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5 Myths About Prenuptial Agreements

July 20, 2018

 

Prenuptial agreements don’t have the best reputation. When you’re getting married, the last thing you want to do is discuss who gets the house and the cat if you divorce. It’s unromantic, it puts a damper on your celebratory mood, and when you sign a prenup, you’re essentially saying that you don’t trust each other. Right?

 

Not exactly. While a prenuptial agreement covers matters that require addressing if the marriage ends, they aren’t blueprints for divorce. Instead, they’re like life insurance policies: you hope you’ll never have to use it, but if you do, you’ll be glad you have one.

 

Below is a list of common myths about prenuptial agreements and why each one has no basis in reality.

 

1. You only need a prenup if you’re rich.

 

This misconception may have been true at one time when wealthy families were concerned about potential gold-diggers. Today, any couple with assets can benefit from a prenuptial agreement. These documents allow you and your future spouse to decide how your marital estate will be divided if the relationship ends, not a judge who doesn’t know either of you.

 

2. Signing a prenup means you don’t trust each other.

 

This myth is especially persistent. It claims that if you have to make a divorce plan, you don’t trust each other and aren’t fully committed to the marriage. The truth is that creating a prenuptial agreement can deepen the trust between you because it calls for total honesty about your respective finances and assets. Both of you know exactly what you’re getting into concerning marital finances, and when you sign the document, you’re saying, “I love you just the way you are.”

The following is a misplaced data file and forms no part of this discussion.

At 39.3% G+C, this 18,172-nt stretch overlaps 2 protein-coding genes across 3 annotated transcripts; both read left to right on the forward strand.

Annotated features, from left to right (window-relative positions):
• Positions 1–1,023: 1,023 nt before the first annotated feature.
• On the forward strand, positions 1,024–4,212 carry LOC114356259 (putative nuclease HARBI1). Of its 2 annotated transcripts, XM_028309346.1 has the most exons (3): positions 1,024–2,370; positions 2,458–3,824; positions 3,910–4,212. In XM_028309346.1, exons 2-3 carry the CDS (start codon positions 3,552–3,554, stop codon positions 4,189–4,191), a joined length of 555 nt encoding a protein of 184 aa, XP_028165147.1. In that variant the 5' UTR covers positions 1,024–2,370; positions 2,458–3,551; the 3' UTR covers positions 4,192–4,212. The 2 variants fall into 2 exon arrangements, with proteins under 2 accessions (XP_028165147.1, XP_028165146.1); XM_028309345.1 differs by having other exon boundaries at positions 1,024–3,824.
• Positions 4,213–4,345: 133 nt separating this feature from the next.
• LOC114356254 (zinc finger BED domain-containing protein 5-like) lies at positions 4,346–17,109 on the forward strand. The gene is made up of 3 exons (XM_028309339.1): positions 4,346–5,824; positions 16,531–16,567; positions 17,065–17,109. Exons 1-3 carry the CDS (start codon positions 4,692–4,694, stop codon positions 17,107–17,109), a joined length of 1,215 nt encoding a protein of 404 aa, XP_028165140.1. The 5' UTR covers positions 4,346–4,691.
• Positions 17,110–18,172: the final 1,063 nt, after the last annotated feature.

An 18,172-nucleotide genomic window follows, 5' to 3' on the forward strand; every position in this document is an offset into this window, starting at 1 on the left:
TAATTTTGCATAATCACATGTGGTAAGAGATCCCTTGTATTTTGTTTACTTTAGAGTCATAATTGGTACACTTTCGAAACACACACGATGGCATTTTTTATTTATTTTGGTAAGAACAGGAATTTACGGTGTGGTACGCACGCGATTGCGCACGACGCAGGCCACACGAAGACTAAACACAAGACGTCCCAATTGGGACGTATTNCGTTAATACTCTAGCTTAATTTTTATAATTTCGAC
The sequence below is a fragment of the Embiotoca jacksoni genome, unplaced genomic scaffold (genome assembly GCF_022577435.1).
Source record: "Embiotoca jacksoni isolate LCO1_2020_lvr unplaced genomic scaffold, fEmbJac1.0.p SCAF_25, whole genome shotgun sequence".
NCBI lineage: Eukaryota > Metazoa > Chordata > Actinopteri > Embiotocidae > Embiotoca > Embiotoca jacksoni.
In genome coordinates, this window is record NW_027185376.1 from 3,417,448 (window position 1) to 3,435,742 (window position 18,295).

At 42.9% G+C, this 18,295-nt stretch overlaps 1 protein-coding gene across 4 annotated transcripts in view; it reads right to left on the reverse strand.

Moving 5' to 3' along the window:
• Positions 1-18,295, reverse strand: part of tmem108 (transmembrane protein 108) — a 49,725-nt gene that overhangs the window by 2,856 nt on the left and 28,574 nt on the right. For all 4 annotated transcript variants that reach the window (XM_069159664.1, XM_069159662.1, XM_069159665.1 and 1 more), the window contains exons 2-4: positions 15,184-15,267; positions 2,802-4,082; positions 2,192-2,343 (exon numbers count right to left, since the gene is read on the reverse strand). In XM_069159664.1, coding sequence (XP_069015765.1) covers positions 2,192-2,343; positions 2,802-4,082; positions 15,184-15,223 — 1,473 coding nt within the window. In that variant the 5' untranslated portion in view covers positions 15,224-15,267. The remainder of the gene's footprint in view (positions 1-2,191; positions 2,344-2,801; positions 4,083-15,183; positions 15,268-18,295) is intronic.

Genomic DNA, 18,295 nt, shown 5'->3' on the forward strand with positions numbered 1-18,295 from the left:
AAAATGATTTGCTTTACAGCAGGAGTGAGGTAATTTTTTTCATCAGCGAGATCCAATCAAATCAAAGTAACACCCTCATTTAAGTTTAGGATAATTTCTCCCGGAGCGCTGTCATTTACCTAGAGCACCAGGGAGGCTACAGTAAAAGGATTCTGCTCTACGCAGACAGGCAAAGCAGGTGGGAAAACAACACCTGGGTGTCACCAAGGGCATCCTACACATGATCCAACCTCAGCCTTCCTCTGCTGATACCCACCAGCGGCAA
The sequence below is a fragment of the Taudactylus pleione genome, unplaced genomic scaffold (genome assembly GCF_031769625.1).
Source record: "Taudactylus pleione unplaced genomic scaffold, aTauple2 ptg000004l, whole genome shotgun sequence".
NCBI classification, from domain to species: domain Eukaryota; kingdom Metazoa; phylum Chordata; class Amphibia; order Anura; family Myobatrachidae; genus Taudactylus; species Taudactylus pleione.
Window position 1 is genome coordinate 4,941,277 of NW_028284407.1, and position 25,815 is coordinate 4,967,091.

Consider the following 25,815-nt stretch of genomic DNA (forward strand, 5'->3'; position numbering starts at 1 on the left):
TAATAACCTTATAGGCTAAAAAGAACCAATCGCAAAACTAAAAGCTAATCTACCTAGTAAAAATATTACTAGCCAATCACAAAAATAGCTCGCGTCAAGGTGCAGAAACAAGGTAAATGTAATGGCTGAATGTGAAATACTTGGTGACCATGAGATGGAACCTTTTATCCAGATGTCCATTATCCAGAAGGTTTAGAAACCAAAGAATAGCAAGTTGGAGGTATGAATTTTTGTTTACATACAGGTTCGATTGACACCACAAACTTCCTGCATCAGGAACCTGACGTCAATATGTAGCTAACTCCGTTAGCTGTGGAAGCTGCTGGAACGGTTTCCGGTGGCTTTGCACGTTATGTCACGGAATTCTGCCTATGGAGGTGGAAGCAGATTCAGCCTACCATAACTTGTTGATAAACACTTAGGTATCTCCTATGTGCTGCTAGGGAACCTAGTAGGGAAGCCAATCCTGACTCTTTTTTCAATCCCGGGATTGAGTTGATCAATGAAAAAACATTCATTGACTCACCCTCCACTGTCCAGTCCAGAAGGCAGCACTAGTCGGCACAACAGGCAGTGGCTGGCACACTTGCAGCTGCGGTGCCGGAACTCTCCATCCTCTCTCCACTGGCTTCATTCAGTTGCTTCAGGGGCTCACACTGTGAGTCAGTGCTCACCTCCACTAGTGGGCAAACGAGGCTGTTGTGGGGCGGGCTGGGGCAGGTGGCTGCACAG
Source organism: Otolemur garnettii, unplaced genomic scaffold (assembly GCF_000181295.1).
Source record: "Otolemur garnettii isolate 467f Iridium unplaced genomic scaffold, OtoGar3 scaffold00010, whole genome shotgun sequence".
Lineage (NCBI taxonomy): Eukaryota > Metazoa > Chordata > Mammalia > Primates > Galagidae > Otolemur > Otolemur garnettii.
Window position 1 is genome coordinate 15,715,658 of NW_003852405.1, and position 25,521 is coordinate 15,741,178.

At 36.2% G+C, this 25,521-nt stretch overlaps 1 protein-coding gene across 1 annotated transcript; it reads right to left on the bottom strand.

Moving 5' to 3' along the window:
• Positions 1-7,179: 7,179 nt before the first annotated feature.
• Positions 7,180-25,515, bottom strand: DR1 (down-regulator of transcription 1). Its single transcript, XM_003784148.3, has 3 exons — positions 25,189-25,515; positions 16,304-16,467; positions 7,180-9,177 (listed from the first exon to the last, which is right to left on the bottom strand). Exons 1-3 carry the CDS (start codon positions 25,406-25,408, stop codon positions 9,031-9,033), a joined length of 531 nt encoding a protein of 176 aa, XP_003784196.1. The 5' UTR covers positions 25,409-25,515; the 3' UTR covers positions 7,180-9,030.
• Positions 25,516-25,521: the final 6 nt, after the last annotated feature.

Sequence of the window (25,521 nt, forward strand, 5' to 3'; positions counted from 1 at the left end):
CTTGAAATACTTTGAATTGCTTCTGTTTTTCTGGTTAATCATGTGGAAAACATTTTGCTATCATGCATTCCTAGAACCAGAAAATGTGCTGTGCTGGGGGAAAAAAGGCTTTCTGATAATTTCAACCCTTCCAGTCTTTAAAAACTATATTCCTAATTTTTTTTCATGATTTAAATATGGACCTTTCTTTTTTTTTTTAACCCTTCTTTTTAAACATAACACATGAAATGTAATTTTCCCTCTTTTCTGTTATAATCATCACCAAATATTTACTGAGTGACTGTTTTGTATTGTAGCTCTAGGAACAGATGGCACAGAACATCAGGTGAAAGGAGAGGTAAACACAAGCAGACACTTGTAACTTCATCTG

3. Prenups are only about money.

 

This one is partly true. Prenuptial agreements do specify how assets will be divided if you divorce or separate, but that’s not all. They can also address spousal and child support, division of marital debt, provisions for children from previous relationships, and other issues that come up if the relationship ends. Coming to an agreement in advance, when you are both calm and level-headed, will eliminate the stress of trying to make arrangements when you’re in the midst of a difficult and emotional time.

 

4. Prenups signal a future divorce

 

Making arrangements for the end of your marriage before you’ve even said “I do” is not the most romantic notion, but like we have pointed out already, putting an agreement together beforehand can make your relationship even stronger. You have to speak frankly and meaningfully about finances, care for children from earlier relationships, and other important matters. Once the agreement is signed, you can focus on building your life together.

 

5. Prenups are not enforceable

 

Any prenuptial agreement that is fair in scope and has been prepared correctly is likely to be upheld by Florida courts. If you work with an experienced Florida family law attorney, the agreement is not likely to contain any clauses or stipulations that render the entire document invalid or unenforceable.

 

While discussing prenuptial agreements may be difficult, having one in place can protect your future individually and as a couple. If you are thinking about putting one together, Jarbath Pena Law Group can answer your questions, address any concerns, and draft an agreement that is fair, equitable, and starts your marriage on a positive and cooperative note. For more information or to schedule a consultation, contact us.

 

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